The women and children in the room took the opportunity to scurry out of the back of the house. Jodie saw them running away, but wasn’t about to do anything to stop them. She crept along the wall and somehow found the bravery to look into the first room.
It was horrific.
One of the marines was already dead on the floor while another was bloodied and collapsed a few feet away. There were two dead Iraqi men laying on the ground near the front door and a blood trail leading outside.
Jodie’s ears were ringing horribly from the gunfire. There was more shooting going on outside and Jodie worried that the place was about to be flooded with insurgents. She was mentally bracing to die.
Suddenly one of the dead Iraqi men wasn’t dead anymore. He started to move a little and Jodie took aim on him—but she couldn’t pull the trigger. She hadn’t ever killed a human before, and couldn’t do it now.
Jodie heard a noise to her right and feared the worst, the insurgents must have been about to descend on the house. Maybe they were upstairs and about to come down to kill her.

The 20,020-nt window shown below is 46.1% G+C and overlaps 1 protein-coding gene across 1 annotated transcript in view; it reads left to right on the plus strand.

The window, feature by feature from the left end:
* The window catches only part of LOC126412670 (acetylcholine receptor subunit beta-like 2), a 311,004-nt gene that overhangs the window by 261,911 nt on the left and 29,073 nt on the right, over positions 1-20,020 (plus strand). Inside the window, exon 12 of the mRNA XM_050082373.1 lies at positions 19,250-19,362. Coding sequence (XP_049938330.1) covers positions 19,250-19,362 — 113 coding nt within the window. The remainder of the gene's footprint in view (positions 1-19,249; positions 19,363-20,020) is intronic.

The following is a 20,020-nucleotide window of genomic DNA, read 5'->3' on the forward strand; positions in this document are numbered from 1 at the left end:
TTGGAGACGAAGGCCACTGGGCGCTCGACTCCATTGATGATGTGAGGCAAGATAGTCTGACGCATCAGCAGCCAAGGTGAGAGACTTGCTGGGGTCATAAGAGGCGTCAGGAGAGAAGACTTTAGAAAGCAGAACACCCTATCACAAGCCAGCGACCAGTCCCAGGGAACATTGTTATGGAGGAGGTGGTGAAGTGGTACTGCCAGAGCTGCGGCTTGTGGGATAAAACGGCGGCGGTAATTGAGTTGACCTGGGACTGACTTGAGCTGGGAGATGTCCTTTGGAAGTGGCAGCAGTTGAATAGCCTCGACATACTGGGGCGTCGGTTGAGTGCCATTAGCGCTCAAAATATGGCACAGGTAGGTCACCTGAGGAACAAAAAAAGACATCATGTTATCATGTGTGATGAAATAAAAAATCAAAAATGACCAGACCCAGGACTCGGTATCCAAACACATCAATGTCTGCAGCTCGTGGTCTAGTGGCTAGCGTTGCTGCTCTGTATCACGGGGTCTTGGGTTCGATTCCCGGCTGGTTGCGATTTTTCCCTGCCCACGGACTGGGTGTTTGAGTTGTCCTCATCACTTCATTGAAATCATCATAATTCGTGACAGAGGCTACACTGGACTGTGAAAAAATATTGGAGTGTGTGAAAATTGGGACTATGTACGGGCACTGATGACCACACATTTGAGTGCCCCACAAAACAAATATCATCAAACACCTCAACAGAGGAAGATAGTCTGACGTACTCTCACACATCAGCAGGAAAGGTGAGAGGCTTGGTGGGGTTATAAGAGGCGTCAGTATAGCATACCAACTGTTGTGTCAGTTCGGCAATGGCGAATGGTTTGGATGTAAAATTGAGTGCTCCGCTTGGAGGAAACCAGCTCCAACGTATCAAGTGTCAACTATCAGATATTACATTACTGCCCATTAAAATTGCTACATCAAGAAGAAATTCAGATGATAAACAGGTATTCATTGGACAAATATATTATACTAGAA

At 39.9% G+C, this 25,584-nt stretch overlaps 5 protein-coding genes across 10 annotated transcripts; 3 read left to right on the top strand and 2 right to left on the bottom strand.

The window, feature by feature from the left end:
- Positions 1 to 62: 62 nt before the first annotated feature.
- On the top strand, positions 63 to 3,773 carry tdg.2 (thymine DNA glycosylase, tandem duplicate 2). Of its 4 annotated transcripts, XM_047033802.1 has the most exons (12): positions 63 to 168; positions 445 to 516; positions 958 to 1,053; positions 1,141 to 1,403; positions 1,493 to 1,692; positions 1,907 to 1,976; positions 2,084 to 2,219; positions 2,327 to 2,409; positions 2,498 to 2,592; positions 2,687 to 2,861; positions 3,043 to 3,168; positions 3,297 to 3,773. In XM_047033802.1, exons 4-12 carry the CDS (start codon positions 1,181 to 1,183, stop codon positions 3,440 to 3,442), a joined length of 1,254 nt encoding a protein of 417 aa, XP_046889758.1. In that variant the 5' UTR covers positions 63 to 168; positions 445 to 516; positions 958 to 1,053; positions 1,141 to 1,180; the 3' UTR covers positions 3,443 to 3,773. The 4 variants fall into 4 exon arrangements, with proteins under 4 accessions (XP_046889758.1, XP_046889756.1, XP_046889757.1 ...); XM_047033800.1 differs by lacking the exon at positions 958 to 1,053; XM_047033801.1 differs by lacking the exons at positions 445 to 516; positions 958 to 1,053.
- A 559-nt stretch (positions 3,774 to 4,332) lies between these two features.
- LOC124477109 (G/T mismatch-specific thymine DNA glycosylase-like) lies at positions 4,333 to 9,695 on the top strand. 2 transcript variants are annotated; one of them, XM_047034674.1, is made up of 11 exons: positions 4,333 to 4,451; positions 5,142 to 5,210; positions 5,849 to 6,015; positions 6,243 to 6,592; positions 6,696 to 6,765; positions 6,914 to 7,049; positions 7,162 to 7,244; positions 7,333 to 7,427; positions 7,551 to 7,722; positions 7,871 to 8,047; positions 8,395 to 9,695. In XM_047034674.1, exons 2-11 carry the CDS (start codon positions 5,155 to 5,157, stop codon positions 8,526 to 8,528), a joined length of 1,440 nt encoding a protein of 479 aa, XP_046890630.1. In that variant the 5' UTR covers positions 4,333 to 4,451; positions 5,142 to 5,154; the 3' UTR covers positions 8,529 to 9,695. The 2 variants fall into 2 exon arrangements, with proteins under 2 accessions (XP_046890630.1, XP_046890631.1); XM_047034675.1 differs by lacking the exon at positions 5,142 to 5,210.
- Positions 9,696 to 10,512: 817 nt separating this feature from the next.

But it wasn’t the enemy—it was James. He came running out from behind a short wall and scrambled toward the front door.
Boom! Boom! Two shots rang out and echoed throughout the house and in Jodie’s ears.
James took the two clean shots in the back and lifelessly slumped to the ground just a few feet outside the front door—shot by the same man that Jodie could have killed just moments earlier.
Boom! Boom! Boom!
Just like that, the Iraqi man was dead too—shot by the wounded marine. These were the first and second humans that Jodie had ever seen killed. But there was no time to process anything—she scrambled out of the back room and toward the front door. She collapsed to her knees and tugged at James’ body, hoping against hope that he was somehow still alive.
“James!” Jodie screamed. “James!”
She tugged at him desperately to try and get him to wake up. But there was no movement.
“We have to go,” one of the marines yelled as he grabbed Jodie and forced her back to her feet.
“We have to get him!” Jodie yelled out, looking back at James.
“He’s gone! We have to go now! They’re coming! More of them!”
Jodie squirmed free of the marine’s grasp and tried to pull James’ body up by herself, but he was way too heavy. She collapsed beside him and used all of her strength to roll him onto his back. She wanted to see his face one more time. She had to be sure he was gone before she could leave. Finally, the body slumped over.